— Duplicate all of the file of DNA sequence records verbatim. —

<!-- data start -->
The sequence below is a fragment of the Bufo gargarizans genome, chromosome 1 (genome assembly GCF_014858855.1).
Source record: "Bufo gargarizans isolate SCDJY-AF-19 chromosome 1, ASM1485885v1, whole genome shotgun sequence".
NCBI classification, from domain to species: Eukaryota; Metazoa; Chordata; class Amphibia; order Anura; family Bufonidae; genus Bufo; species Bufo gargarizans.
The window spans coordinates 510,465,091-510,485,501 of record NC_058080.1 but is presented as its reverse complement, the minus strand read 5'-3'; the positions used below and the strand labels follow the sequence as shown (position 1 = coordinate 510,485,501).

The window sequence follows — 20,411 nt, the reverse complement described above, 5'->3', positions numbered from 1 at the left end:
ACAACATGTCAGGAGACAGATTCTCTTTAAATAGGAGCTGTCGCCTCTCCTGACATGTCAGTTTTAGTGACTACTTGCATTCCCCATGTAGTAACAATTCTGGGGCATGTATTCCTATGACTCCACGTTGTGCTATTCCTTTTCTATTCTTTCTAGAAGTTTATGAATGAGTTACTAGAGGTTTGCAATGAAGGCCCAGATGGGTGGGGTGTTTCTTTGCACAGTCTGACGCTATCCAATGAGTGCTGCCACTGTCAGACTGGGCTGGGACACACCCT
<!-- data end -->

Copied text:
The sequence below is a fragment of the Bufo gargarizans genome, chromosome 1 (genome assembly GCF_014858855.1).
Source record: "Bufo gargarizans isolate SCDJY-AF-19 chromosome 1, ASM1485885v1, whole genome shotgun sequence".
NCBI classification, from domain to species: Eukaryota; Metazoa; Chordata; class Amphibia; order Anura; family Bufonidae; genus Bufo; species Bufo gargarizans.
The window spans coordinates 510,465,091-510,485,501 of record NC_058080.1 but is presented as its reverse complement, the minus strand read 5'-3'; the positions used below and the strand labels follow the sequence as shown (position 1 = coordinate 510,485,501).

The window sequence follows — 20,411 nt, the reverse complement described above, 5'->3', positions numbered from 1 at the left end:
ACAACATGTCAGGAGACAGATTCTCTTTAAATAGGAGCTGTCGCCTCTCCTGACATGTCAGTTTTAGTGACTACTTGCATTCCCCATGTAGTAACAATTCTGGGGCATGTATTCCTATGACTCCACGTTGTGCTATTCCTTTTCTATTCTTTCTAGAAGTTTATGAATGAGTTACTAGAGGTTTGCAATGAAGGCCCAGATGGGTGGGGTGTTTCTTTGCACAGTCTGACGCTATCCAATGAGTGCTGCCACTGTCAGACTGGGCTGGGACACACCCT